A strong influx of «easy» money, issued as part of a «quantitative easing» program has helped push up the prices of various assets (the measure of corporate capitalization) and real estate, but has not been able to help revive the real economy in the slightest. The negative impact of «easy» money could first be seen in the economies of those countries on the periphery of global capitalism, but now it has also taken a toll on wealthy, first-world nations.
The US Federal Reserve announced that it had ended its bond-buying program back in 2014 and promised that it would raise interest rates from zero no later than June 2015. Looking at the derivatives market, the majority of those players are betting that the Fed will raise the discount rate in March 2016.
However, it should be kept in mind that the players in the derivatives market have often been guilty of misplaced optimism and wishful thinking. Personally, I have absolutely no reason to believe that interest rates will rise next March. I am more inclined to trust those financial experts and analysts who say that the Fed’s discount rate could fall into negative territory.
Incidentally, the directors of some US Federal Reserve Banks (the Fed consists of 12 Federal Reserve Banks, the largest of which is the Federal Reserve Bank of New York) are cautiously leaning in this direction. Negative rates for passive banking operations are already a reality for central banks in Western Europe. The ECB, for example, imposed a negative rate on its deposits a year ago.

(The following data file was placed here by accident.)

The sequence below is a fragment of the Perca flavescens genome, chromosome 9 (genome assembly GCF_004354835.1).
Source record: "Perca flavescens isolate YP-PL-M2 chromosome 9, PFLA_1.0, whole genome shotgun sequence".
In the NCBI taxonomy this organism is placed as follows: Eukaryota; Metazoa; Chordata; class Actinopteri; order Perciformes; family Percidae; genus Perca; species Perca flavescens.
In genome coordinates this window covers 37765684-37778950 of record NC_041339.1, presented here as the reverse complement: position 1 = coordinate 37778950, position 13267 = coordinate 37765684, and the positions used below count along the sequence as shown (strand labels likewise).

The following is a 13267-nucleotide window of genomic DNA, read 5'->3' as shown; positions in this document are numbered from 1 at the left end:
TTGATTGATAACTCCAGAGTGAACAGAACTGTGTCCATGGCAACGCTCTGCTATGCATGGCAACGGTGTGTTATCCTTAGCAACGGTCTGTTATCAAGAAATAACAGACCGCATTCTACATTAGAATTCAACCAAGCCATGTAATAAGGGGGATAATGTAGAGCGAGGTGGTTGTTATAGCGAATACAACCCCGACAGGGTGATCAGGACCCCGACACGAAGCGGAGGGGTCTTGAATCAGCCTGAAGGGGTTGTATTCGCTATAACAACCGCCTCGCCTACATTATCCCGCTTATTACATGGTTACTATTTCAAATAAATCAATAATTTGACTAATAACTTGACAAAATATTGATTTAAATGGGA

If the US Federal Reserve publicly announced an end to its quantitative easing (QE) program, the Bank of England is delaying such a step, and the ECB is preparing to launch a new round of QE. As for the Bank of Japan, it has effectively been living under a policy of quantitative easing ever since 2001, with zero rates on passive operations and symbolic discount rates on active operations. This is its modus vivendi.
Although China has made no announcement in regard to quantitative easing, there are developments in process there that are similar to those that can be seen in the rest of the world. The economy is awash in money that is pumped back in by the official banks as well as by the shadow-banking companies. The IMF estimates that there has been $3-trillion in excess lending in emerging market economies, which is approximately equal to 15% of their combined GDPs. This is a giant «credit bubble,» which could easily spark a financial and economic crisis, first in those countries on the periphery of global capitalism, and later in the wealthy, first-world nations.
The G30 report states: «Central banks have described their actions as ‘buying time’ for governments to finally resolve the crisis … But time is wearing on, and purchases [bonds – V. K.] have their price». The price of such a purchase would be a global crisis. One can expect that in the near future the media, which is under the control of the «money masters,» will dramatically step up their criticism of state economic policy in many countries. The reason is simple – the «money masters» (those who own the central banks’ printing presses) will do all they can to shift the blame for the crisis onto the governments, so they can yet once again retain control of the currency printing presses.